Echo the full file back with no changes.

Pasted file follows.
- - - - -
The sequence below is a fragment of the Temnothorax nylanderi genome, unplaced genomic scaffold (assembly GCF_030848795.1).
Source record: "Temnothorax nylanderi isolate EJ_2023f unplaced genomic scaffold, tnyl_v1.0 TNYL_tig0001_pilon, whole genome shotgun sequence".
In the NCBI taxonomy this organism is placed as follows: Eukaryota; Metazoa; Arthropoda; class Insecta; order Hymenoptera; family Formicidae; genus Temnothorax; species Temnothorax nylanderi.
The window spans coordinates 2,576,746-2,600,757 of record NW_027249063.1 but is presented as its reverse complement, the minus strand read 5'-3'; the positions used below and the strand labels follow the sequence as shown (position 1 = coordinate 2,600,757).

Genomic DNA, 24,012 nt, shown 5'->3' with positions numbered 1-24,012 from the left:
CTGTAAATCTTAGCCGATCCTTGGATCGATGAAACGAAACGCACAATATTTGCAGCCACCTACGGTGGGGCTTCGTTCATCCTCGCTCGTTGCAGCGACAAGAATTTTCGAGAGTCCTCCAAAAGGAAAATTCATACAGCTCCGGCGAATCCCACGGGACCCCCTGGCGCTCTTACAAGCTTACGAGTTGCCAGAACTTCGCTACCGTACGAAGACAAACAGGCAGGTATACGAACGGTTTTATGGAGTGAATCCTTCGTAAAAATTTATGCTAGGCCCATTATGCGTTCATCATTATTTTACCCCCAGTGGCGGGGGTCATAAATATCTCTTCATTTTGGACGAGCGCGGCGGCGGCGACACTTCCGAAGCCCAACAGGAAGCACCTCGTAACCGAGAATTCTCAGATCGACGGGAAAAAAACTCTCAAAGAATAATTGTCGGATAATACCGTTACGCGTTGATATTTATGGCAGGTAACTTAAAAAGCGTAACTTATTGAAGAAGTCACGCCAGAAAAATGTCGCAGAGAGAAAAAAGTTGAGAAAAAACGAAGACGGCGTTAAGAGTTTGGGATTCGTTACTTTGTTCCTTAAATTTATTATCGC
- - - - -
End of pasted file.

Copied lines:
The sequence below is a fragment of the Temnothorax nylanderi genome, unplaced genomic scaffold (assembly GCF_030848795.1).
Source record: "Temnothorax nylanderi isolate EJ_2023f unplaced genomic scaffold, tnyl_v1.0 TNYL_tig0001_pilon, whole genome shotgun sequence".
In the NCBI taxonomy this organism is placed as follows: Eukaryota; Metazoa; Arthropoda; class Insecta; order Hymenoptera; family Formicidae; genus Temnothorax; species Temnothorax nylanderi.
The window spans coordinates 2,576,746-2,600,757 of record NW_027249063.1 but is presented as its reverse complement, the minus strand read 5'-3'; the positions used below and the strand labels follow the sequence as shown (position 1 = coordinate 2,600,757).

Genomic DNA, 24,012 nt, shown 5'->3' with positions numbered 1-24,012 from the left:
CTGTAAATCTTAGCCGATCCTTGGATCGATGAAACGAAACGCACAATATTTGCAGCCACCTACGGTGGGGCTTCGTTCATCCTCGCTCGTTGCAGCGACAAGAATTTTCGAGAGTCCTCCAAAAGGAAAATTCATACAGCTCCGGCGAATCCCACGGGACCCCCTGGCGCTCTTACAAGCTTACGAGTTGCCAGAACTTCGCTACCGTACGAAGACAAACAGGCAGGTATACGAACGGTTTTATGGAGTGAATCCTTCGTAAAAATTTATGCTAGGCCCATTATGCGTTCATCATTATTTTACCCCCAGTGGCGGGGGTCATAAATATCTCTTCATTTTGGACGAGCGCGGCGGCGGCGACACTTCCGAAGCCCAACAGGAAGCACCTCGTAACCGAGAATTCTCAGATCGACGGGAAAAAAACTCTCAAAGAATAATTGTCGGATAATACCGTTACGCGTTGATATTTATGGCAGGTAACTTAAAAAGCGTAACTTATTGAAGAAGTCACGCCAGAAAAATGTCGCAGAGAGAAAAAAGTTGAGAAAAAACGAAGACGGCGTTAAGAGTTTGGGATTCGTTACTTTGTTCCTTAAATTTATTATCGC